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Under international pressure, France suspends warship delivery to Russia

French-built warship BPC Vladivostock, designed to strengthen Russia's ability to deploy troops, tanks and helicopter gunships, leaves the Saint Nazaire's harbor, western France, for its test run on the open sea off coast of France on March 5, 2014.

PARIS — France suspended the delivery of the first of two Mistral warships to Russia, saying that Russia's actions in eastern Ukraine go against the interests of European security.

The decision, announced after a national security meeting at French President Francois Hollande's Elysee Palace in Paris on Wednesday, was made on the eve of a two-day NATO leaders' summit in Britain starting Thursday that will be dominated by responses to the conflict in Ukraine.

"The president noted that, despite the plan for a cease-fire that still must be confirmed and implemented, the conditions for France to allow the delivery of the first BPC are not there," Francois Hollande's office said in an emailed statement, referring to the French abbreviation for the Mistral-class ship.

France has come under international pressure to cancel the $1.6 billion contract. Signed in 2011, it commited France to deliver two Mistral helicopter carriers to Russia, the first in October of this year and a second in 2016.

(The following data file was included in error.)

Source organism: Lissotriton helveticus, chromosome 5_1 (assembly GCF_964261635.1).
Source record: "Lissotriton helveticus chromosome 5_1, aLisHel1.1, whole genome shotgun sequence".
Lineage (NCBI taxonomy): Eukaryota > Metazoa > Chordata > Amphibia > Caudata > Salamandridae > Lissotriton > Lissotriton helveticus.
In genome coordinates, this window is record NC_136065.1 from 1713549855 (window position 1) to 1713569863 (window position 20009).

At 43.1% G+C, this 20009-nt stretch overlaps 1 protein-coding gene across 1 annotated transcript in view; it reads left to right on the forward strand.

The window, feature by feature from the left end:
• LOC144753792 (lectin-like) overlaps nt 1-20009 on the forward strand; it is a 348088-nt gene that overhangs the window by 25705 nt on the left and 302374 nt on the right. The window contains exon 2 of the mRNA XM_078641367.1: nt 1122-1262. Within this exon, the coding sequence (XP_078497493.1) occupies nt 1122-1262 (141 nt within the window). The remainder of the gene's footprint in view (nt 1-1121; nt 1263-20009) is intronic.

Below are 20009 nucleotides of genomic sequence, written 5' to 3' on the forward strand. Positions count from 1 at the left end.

Hollande on July 21 held out the threat of a possible cancellation of the warship's sale. His statement today didn't mention the fate of the contract for the second ship.

A spokesman at DCNS, the state-owned shipbuilder of the Mistral, declined to comment on Hollande's decision.

The North Atlantic Treaty Organization didn't play a role in getting France to suspend delivery of the Mistral, according to a senior NATO official who asked not to be name discussing security matters.

Many allies — possibly all — will see it as good decision, the official told reporters Wednesday in Newport, Wales. Russia made this suspension of delivery the only possible decision by its actions, the official said.

NATO Secretary General Anders Fogh Rasmussen, speaking to reporters in Brussels two days ago, said that although arms sales are for individual governments to decide, "I am confident that each and every allied government will take such decisions mindful of the overall security situation and concerns expressed by fellow allies."

Russia is facing a further tightening of sanctions imposed by the European Union over its incursions into Ukraine and military help for rebels fighting Ukrainian government forces.

France's government has been repeatedly reprimanded for supplying military hardware to Russia as eastern EU leaders accuse President Vladimir Putin of prosecuting a war in Ukraine.

As recently as June, Foreign Laurent Fabius defended the deal, signed by the previous French administration, saying that Russia had already paid two-thirds of the cost and that hundreds of French jobs were at stake.

President Barack Obama, speaking in Brussels on June 5, scolded Hollande's government over the contract. Obama will attend the NATO summit.

"I have expressed some concerns, and I don't think I'm alone in this, about continuing significant defense deals with Russia at a time when they have violated basic international law and the territorial integrity and sovereignty of their neighbors," Obama said then. "It would have been preferable to press the pause button."

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